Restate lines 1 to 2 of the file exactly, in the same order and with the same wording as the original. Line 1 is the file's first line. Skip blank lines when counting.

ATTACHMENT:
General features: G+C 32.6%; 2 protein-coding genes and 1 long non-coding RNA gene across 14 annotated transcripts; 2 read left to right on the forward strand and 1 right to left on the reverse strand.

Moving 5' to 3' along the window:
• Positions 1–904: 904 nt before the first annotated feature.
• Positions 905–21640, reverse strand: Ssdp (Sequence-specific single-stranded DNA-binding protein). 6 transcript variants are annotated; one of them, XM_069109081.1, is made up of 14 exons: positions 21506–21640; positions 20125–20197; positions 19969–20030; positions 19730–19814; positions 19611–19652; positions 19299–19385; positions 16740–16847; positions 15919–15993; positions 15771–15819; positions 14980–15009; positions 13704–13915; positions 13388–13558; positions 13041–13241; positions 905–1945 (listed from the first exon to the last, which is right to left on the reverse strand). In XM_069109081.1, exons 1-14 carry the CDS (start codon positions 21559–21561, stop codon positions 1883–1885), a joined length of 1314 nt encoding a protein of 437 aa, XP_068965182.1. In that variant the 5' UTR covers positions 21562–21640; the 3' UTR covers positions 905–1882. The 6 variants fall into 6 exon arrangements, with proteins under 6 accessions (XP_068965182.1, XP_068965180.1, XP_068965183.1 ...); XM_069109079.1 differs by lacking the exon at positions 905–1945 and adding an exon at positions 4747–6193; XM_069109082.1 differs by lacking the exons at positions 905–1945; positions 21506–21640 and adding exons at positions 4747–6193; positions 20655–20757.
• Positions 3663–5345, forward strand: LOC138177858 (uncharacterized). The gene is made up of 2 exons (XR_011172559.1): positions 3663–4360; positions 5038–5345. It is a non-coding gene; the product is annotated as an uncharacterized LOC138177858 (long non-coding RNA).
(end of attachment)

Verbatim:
General features: G+C 32.6%; 2 protein-coding genes and 1 long non-coding RNA gene across 14 annotated transcripts; 2 read left to right on the forward strand and 1 right to left on the reverse strand.

Moving 5' to 3' along the window: